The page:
Madeleine Stowe talks evil, excess and a hit drama
Her portrayal of evil, scheming billionaire society queen Victoria Grayson has earned Madeleine Stowe a Golden Globe nomination, a second round of stardom, and seen US drama Revenge become an instant hit both in America and Australia.
And all because, Stowe says, “everyone has a primal appetite for revenge”.
That, combined with a definite taste for seeing the rich and powerful getting their comeuppance, is the secret behind the hit series which sees Stowe take on a character about as far from her real-life persona as you can get.
“Revenge is a very primal instinct in all of us, it’s a fascinating topic to explore,” Stowe says in an exclusive interview with TV Guide in the wake of Revenge’s Australian debut to more than two million viewers.
“In America we have the onepercenters – the people who control the vast amount of the wealth in this country – since the global financial crisis a lot of people outside that group have been struggling. “So maybe the appeal is two-fold. “There’s this delicious bit of escapism in seeing how they live, and also seeing the ultra-wealthy have those lives torn askew.
“I think audiences get satisfaction from that, they kind of live out their own revenge fantasies.”
For Stowe, the chance to play the character of icy, evil Victoria was one worth stepping back into the spotlight.
The 53-year old actress launched her career as a film star in the 1980s and 1990s, starring in Short Cuts, Stakeout and with Daniel Day-lewis in Last of the Mohicans. In 1994 she was named one of US People magazine’s 50 Most Beautiful People.
By 1996, the essentially private Stowe had moved to Texas, and stepped out of the spotlight to concentrate on being a mum to daughter, May.
“It was not a deliberate choice, I always wanted to continue working, but I just never had that same motor running after she was born,” she says.
Her attention shifted to developing and directing a western film – Unbound Captives. Hugh Jackman has been recruited to play the lead role, and Stowe hopes to start shooting in 2013.
By last year the frustrations and delays of getting the movie into
Everyone has a primal appetite for revenge
production had whet Stowe’s appetite to take on another acting role. Victoria Grayson is the result. “I had literally taken myself off the market for several years,” she says. “My agent would call with roles and I’d say, ‘can’t do it, I have to focus on the movie’.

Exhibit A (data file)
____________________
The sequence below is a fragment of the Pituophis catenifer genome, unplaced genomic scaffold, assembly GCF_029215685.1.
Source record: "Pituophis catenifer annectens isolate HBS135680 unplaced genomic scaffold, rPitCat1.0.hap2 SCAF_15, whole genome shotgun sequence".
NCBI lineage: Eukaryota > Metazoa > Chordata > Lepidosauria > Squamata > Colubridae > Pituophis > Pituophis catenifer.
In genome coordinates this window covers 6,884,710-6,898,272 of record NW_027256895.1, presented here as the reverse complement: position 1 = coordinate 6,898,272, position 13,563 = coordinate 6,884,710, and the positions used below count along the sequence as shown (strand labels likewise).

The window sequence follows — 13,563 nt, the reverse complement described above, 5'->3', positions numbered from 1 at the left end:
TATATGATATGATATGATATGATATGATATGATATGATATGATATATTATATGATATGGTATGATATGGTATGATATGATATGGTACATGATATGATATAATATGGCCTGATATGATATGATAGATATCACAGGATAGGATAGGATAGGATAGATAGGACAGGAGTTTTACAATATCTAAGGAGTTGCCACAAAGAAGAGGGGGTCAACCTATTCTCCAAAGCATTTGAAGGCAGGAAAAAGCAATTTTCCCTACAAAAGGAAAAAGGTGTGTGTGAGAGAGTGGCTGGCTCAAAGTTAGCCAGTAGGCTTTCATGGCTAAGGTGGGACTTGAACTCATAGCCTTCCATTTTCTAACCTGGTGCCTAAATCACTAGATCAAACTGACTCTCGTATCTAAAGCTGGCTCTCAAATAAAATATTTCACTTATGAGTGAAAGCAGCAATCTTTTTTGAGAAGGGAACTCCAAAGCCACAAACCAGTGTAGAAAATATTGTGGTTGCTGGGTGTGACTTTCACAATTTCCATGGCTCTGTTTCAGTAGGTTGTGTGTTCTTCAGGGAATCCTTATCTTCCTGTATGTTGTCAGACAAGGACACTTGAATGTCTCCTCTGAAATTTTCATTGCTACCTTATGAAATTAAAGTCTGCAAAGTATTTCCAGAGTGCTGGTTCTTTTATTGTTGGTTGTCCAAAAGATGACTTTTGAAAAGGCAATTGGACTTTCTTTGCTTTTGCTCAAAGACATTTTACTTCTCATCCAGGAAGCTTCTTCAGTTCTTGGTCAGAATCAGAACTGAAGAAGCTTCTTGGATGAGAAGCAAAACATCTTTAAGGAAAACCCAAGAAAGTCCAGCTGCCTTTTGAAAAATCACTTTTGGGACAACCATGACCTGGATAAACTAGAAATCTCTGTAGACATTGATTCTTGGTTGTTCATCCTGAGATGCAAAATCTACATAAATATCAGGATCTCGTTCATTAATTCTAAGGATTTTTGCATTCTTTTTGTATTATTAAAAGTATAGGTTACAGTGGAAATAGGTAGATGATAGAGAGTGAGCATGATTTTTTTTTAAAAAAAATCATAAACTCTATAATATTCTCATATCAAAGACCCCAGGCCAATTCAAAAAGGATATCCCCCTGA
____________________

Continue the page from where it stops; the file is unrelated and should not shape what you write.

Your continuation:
“Then this opportunity came up and I knew I wanted it.”
Stowe concedes it’s been one heck of a re- entry into the limelight.
“I always felt very distant from that spotlight – there was a filter between that and my real self. I imagine I’ll disappear again at a certain point in time and that works for me,” she says.
While Victoria Grayson revels in wealth and staging massive functions “for charity”, Stowe herself gets to the forefront of charity work – and has done hands- on work in Haiti for years.
“I do have a reaction to the amount of money spent on clothes for this character, every single day I am mindful of it,” she says.
“When I’m in Haiti dealing with people on the ground on a day-to- day basis, yes it is distressing. At the same time, this show has allowed me to draw attention to people who really need it.”
The actress revels in the depths of Victoria Grayson.
“Initially all you see is this heinous character, full of hate then you start to understand her,” she says. “She is also passionate and quite vulnerable, and she has redeeming features.
“Her love for her son is the greatest love of her life. She loves her daughter too; she just doesn’t know how to express it. And she knows there is something terribly wrong with Emily ( played by Emily Vancamp).
“She is able to recognise it because she sees that in herself. They are two sides of the same coin.”
But back to that primal desire for revenge. “We’ve all got it, somewhere,” Stowe laughs. And she relishes being able to indulge that as Grayson.
“Oh God, yes. She’s having people followed and beat up, it’s stuff you could only dream of,” she says. “You unleash that little bit of crazy that you wouldn’t in real life, that fleeting fantasy of wanting to create injury.”
Stowe has never been to the rich and powerful playground of The Hamptons, where Revenge is set.
“No, and really I’ve got no desire to,” she laughs. “I look at it with a sense of unreality.
“The lives of those people really don’t interest me that much. It’s not terribly fascinating to me – it just seems so outside and incomprehensible. But these characters intrigue me. It’s just a fun, gripping ride.”
Alexandria, NSW for Nationwide News Pty Ltd (ACN of Holt St, Surry Hills, NSW Published by News Magazines. Printed by Hannanprint,